Let’s talk about what is faith and what is not:

We learn right up front that faith isn’t a result of having all your questions answered and doubts relieved. If you know how it’s all going to turn out, it isn’t faith.  C.H. Spurgeon wrote, “To trust God in the light is nothing, but trust him in the dark – that is faith. Faith is trusting God to lead you on the best path – maybe not the safest or the most direct – but the best path. Remember what Paul wrote to the Corinthian Christians: “We live by faith, not by sight.” (2 Cor 5:7)

We are taught by this world to live by facts and figures and proof. You research and check things out. You make sure you get the best return on your investments, the best car for your money, the best future for your family. And God gives us brains to make rational decisions like that. But Paul tells us that ultimately our lives need to rest on something and someone beyond our sight and comprehension. When it comes down to a life lived by faith, it is let letting God direct your life – not so that you have everything spelled out in black and white with a money-back guarantee – because the bottom line isn’t always the bottom line.

What Jesus said to Thomas in John 20:29 is so relevant. After Thomas had touched Jesus’ wounds he cried out, “My Lord and my God.” And Jesus said to him: “Because you have seen me you have believed; blessed are those who have not seen and yet believed.” Having all the facts might be one thing, trusting God simply on his word is another.

It would be wonderful if we knew all the answers and had perfect knowledge, if we could see the future, but we don’t and can’t.  Yet God call us to act by faith – faith in the one who does know and can see – and how great is the blessing when we believe in spite of our imperfect knowledge.

We can gather all the witnesses, check all the sources, use logic and reason, and yet faith calls upon us ultimately to face up to the question, “Do you take God at his word?” Once you do take him at his word, you must live like it. Belief is that essential blend of faith and faithfulness, trust and obedience.

Look at two of the examples that the Hebrews writer uses: Noah and Abraham. The Lord told Noah to build an ark – he didn’t give Noah an explanation or rationale for why – but Noah began to build. God told Abraham to go to a place he had never heard of, but Abraham packed up his family and went. Their faith was a powerful combination of belief and action.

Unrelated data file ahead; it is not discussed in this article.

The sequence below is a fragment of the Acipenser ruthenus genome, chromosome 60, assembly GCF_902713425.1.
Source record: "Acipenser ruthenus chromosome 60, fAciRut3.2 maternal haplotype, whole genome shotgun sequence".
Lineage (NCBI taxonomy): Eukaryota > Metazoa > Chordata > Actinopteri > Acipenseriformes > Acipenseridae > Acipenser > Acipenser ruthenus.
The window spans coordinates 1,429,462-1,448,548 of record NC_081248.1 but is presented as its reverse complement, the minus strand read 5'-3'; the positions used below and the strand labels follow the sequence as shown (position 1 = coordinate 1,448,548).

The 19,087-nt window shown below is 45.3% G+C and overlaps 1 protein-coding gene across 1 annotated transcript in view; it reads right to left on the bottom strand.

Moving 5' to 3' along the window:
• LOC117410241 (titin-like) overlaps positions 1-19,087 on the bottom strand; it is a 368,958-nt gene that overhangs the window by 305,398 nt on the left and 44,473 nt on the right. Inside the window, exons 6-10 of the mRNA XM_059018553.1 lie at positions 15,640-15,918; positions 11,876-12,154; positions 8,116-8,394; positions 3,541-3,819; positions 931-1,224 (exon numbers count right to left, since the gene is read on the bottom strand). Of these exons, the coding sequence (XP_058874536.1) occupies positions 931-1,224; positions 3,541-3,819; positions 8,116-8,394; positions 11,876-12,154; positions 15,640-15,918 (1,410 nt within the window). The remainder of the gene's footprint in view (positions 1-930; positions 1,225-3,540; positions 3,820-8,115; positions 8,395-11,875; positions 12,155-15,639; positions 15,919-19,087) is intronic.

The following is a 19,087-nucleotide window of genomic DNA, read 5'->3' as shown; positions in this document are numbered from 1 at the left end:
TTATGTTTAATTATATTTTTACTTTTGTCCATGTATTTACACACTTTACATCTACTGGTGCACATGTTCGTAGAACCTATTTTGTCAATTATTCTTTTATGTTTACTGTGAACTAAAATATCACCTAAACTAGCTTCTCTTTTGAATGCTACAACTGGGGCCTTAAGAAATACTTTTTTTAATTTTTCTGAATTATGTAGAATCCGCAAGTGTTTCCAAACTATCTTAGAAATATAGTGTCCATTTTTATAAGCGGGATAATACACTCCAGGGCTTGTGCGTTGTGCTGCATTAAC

It’s a little intimidating standing in the presence of these great examples of faith. How can you stand shoulder to shoulder with someone like Abraham or Noah? But they were people just like us, they made mistakes and took wrong turns. But their faith wasn’t in themselves – it was in God. And that’s one thing we learn from Hebrews 11: the size and substance of a person’s faith isn’t in the strength of their character, but in the size of their God.  Our faith isn’t a matter of us, but of God. And that begs the question: “How big is your God?” Jesus said, all you need is faith the size of a mustard seed – as long as that faith is based on the God who with a word created the universe. Faith is simply my response to what I believe about the promises of God.

Faith and belief are sister words – they are interchangeable. Our problem is that we pull out our dictionary and read the definitions and belief is reduced to a matter of agreeing with something – an acceptance of a fact. It doesn’t require any action on our part. I believe that George Washington existed and was the first president; I even believe that he was a great man and worthy of respect. But my belief doesn’t demand any kind of response.

In the Bible, though, faith always calls for a response. Belief is never a mere act of intellectual agreement to a fact or an idea. When a person believed in Jesus, it wasn’t a matter of saying “Yes, I know he existed.” That’s James’ point when he wrote, “Even the demons believe, and shudder.” Agreeing to historical facts and having faith are two different things.

The Hebrews writer used the words “sure” and “certain”.  Those words must be completely divorced from self-reliance. If I make a choice based on what I believe I am capable of, or what fits into my comfort zone, or because I’ve thought it all out and it makes sense to me, it is not faith. Faith makes decisions without seeing the end result, and without knowing that I am up to the task.